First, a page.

New York

Robert I. Grossman, M.D., NYU Langone Medical Center

Robert I. Grossman


Editors’ Note

Robert Grossman, M.D., assumed his current post in July 2007. He joined NYU Langone Medical Center in 2001 as the Louis Marx Professor of Radiology, Chair of the Department of Radiology, and Professor of Neurology, Neurosurgery, and Physiology and Neuroscience. In 2010, he received the International Society for Magnetic Resonance in Medicine (ISMRM) Gold Medal for his pioneering research in magnetic resonance in medicine and biology. He was also named a Distinguished Graduate of the University of Pennsylvania School of Medicine and was awarded an honorary doctorate from the University of Bordeaux, France. Dr. Grossman has authored over 330 publications and five books, including Neuroradiology: The Requisites, a best-selling textbook with over 50,000 copies sold. He also served as Editor-in-Chief of the American Journal of Neuroradiology from 2005 to 2007. Above all, Dr. Grossman is a passionate educator, training over 100 fellows, many of whom occupy prominent positions worldwide.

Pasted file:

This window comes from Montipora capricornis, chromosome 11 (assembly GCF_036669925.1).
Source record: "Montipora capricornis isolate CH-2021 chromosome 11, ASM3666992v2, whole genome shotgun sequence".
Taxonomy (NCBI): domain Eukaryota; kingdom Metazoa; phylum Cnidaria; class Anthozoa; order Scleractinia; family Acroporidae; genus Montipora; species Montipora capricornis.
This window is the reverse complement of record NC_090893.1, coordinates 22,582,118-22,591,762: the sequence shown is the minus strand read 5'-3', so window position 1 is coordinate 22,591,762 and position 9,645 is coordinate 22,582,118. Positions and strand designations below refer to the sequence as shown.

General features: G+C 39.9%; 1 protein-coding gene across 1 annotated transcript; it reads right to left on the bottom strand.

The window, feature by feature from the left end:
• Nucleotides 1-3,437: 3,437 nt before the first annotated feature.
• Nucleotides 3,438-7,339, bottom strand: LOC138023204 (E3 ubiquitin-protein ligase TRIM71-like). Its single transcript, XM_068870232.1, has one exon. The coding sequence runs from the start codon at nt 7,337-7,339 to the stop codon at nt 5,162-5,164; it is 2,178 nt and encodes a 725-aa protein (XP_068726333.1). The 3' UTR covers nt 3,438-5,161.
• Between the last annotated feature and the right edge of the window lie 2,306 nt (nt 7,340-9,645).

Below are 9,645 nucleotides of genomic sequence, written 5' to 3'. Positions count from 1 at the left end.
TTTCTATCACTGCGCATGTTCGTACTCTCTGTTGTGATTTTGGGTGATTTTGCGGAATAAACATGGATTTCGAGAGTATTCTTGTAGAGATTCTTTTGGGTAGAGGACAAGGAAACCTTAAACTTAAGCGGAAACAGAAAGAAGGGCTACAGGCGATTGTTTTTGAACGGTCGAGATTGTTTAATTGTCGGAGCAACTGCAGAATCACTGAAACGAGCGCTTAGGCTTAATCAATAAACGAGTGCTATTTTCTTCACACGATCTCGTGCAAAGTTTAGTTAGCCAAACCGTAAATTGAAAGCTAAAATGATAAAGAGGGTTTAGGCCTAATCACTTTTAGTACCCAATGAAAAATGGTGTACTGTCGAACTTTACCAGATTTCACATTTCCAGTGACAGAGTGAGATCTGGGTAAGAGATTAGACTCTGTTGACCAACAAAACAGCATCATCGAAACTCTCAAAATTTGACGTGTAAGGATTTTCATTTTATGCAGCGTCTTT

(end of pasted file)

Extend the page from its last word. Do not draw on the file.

Institution Brief

One of the world’s premier academic medical institutions for over 175 years, NYU Langone Medical Center (nyulangone.org) is a leader in patient care, education, and scientific research. It is internationally recognized for evidence-based care across an array of specialties, including its five leading clinical areas: cancer, cardiology and cardiac surgery, musculoskeletal, neurology and neurosurgery, and children’s services.

What are your key priorities for adapting to future change and remaining an industry leader?

Our number-one priority at NYU Langone is to provide the highest quality of care and value for our patients. This includes ensuring ease of access and a commitment to protecting their needs throughout the continuum of care. In today’s healthcare environment, much of what used to be done on the inpatient side is now being done in an ambulatory setting. For us, this means offering patients convenient access to care in the neighborhoods in which they live and work, and also reducing our reliance on high-cost hospital-based care. Our goal is to place patients in the hospital only when absolutely necessary – and when it is, to guarantee that patients are coming to an institution that has the highest quality and safety standards.